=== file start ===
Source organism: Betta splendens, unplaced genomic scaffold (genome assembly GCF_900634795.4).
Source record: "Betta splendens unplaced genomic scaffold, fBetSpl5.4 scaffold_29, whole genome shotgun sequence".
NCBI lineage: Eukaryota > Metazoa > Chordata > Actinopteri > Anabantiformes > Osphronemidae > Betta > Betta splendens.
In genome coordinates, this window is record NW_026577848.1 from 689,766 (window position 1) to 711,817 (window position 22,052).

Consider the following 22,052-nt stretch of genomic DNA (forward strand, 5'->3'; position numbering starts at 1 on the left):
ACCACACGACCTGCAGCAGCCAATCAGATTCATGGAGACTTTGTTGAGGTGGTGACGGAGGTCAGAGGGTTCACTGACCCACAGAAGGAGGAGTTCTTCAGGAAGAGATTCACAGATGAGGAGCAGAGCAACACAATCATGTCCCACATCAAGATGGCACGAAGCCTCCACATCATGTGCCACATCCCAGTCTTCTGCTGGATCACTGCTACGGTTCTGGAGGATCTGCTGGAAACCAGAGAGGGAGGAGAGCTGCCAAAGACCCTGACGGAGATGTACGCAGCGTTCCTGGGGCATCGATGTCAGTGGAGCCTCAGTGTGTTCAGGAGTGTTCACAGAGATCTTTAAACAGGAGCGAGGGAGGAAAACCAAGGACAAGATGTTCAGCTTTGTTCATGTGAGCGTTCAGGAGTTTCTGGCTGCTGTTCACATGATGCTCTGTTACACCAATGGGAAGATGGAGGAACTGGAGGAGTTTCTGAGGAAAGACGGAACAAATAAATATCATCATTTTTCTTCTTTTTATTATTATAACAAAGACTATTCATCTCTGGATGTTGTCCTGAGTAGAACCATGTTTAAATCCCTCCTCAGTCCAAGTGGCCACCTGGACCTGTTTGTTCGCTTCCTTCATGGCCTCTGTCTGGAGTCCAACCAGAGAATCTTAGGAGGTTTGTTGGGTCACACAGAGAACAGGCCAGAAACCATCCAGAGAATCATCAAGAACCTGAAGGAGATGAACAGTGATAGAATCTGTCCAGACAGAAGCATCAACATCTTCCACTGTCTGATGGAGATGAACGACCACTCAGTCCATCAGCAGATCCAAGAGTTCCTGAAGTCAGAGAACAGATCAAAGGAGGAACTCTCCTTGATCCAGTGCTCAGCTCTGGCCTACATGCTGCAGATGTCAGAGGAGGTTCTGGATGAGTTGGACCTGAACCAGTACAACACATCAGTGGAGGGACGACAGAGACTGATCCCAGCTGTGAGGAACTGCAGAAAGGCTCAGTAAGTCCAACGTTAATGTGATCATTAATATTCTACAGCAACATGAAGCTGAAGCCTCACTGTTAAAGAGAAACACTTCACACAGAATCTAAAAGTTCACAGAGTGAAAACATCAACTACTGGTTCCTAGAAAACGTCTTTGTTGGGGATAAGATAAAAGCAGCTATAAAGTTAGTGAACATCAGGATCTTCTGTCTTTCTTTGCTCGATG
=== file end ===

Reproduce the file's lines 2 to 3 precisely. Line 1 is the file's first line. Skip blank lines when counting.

Source record: "Betta splendens unplaced genomic scaffold, fBetSpl5.4 scaffold_29, whole genome shotgun sequence".
NCBI lineage: Eukaryota > Metazoa > Chordata > Actinopteri > Anabantiformes > Osphronemidae > Betta > Betta splendens.